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Hedge fund definition

Hedge fund definition? Only a small proportion of the "hedge fund" universe actually are hedge funds. Performance independent of the market and risk-adjusted returns will show what is and what isn't a hedge fund. With hard work and experience we can determine those rare managers in ADVANCE. Absolute alpha NOT repackaged beta is the value proposition. True portfolio diversification is the only reason to choose a hedge fund.

1. A real hedge fund is designed to make money in ALL conditions. The function is not to beat an index in a bull market and preserve capital in a bear. A true hedge fund manager should relish a bear market regardless of their strategy. It comes down to generating consistent absolute returns at the lowest possible risk and INDEPENDENTLY of stock, bond, commodity and currency market conditions.

2. A real hedge fund manager does not make excuses. Any talk of "the economy is in recession", "other funds are crowding the strategy", "volatility was too low/too high", "there were no trends", "market conditions did not suit our methodology", "it was a bear market", or "a once in 100,000 year storm caused losses" are unacceptable. Make money or get out of the way. Give it back to investors so they can allocate to better managers. Anyone with skill evolves and adapts their strategy or finds new ones.

3. Hedge funds are NOT an asset class; they are strategy classes. They are a method of managing money that offers a LOWER risk alternative to the traditional buying and holding of assets. They may short sell or buy within and between different asset classes and associated derivatives. Diversification is the only way to spread asset risk; with strategies the depth of risk management tools is considerably more powerful.

4. A hedge fund manager is a risk manager. A hedge fund hedges; if it doesn't hedge then it is NOT a hedge fund. A hedge fund hedges either WITHIN its own strategy OR the strategy itself acts as a hedge, reducing the risk and volatility of a traditional portfolio. Long/short and arbitrage funds hedge. Short biased and managed futures do not hedge their own positions but their negative correlation to asset classes means they perform as a hedge. Even some long-biased funds such as activist investing or distressed debt can act as a portfolio hedge. However a long-only stockpicker is unlikely to offer any "hedge".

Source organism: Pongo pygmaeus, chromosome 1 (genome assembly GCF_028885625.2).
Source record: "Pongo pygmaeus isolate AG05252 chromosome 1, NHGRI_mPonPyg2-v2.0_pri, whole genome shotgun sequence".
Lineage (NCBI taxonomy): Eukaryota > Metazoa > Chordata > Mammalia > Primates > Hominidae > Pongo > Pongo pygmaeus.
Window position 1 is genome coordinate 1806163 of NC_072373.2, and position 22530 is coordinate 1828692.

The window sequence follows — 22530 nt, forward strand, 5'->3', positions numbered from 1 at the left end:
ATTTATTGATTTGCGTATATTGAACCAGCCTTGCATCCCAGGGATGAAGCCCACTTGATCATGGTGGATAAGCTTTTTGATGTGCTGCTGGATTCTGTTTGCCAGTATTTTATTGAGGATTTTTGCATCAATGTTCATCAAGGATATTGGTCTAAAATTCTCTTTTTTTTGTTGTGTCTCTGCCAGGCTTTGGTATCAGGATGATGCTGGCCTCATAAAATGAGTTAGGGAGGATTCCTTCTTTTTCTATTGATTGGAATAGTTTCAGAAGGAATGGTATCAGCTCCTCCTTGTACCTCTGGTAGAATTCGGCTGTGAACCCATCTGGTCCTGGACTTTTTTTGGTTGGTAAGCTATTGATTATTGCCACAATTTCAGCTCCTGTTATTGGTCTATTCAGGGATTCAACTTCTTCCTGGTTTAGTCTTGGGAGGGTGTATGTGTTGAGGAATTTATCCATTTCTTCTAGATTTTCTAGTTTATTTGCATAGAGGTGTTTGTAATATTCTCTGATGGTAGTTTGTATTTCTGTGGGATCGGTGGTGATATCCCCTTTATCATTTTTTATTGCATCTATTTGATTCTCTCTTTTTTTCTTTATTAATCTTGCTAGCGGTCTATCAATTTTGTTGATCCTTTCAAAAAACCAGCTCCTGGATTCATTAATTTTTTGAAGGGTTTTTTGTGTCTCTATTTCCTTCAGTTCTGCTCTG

5. A real hedge fund is NOT an asset gatherer. A list of the world's BEST hedge funds is a very different list to the world's BIGGEST. Assets under management is the WORST criterion to assess a hedge fund. The management fee should not be a profit centre. Hedge funds charge higher fees due to the quality of staff, support infrastructure and technology necessary to identify opportunities and manage risk in today's markets. The performance fee is the ONLY profit centre in a real hedge fund.

6. A hedge fund invests the money of the principals of the firm and outside investors are then offered the chance to invest alongside. At least 50% of the liquid net worth of the principals, senior traders and salespeople should be invested in the fund. Many traditional long only firms have launched what they claim are hedge funds but if the senior management of the corporate parent are not heavily invested in that particular product, it is NOT a hedge fund.

7. A true hedge fund manager is NOT in competition with other hedge funds. She does not care how the index does or even how other managers are doing. Peer comparison is irrelevant. If she makes double-digit returns each and every year with downside deviation and worst drawdown a much lower, preferably single-digit number, then it is a hedge fund. How any other asset, product or manager performs does not matter.

8. A real hedge fund firm basically runs one fund. It may be multistrategy and it may have mirror or feeder structures and currency classes or varied leverage options, but it is basically a single fund. A sad development in recent years, copied from the mutual fund industry, is to have what purports to be a hedge fund "range"; the idea being that if you set up numerous funds it is certain that at least one will do well and you will have a track record to market. A true hedge fund firm lives (or dies) on its core product and focused expertise. And in which fund senior management keep their own money. I want alignment not a range.

9. A hedge fund is not mandate constrained. If you look at the best track records in history, the only common characteristic is the lack of arbitrary constraints on security selection. The manager needs to stay within their competence but basically they invest in any attractive opportunity they identify. One reason returns have reduced in recent years can be traced to constraints imposed by intermediary allocators afflicted with style drift paranoia. Investors pay hedge fund fees for skill, intellect and experience. Do the due diligence, but the manager should be left alone to get on with making money in the best and safest way they see fit.

10. Hedge funds are NOT just for the wealthy. Many institutions are now turning to hedge funds. Good hedge funds are a safer and superior investment vehicle. Several countries permit retail hedge funds to compete with traditional funds. It is only a few regulatory holdouts in certain legacy countries that due to mutual fund lobbying and vested interests "protect" retail investors from clearly superior financial products where manager and investor interests are better aligned.

By Hedge Fund Creative Commons License

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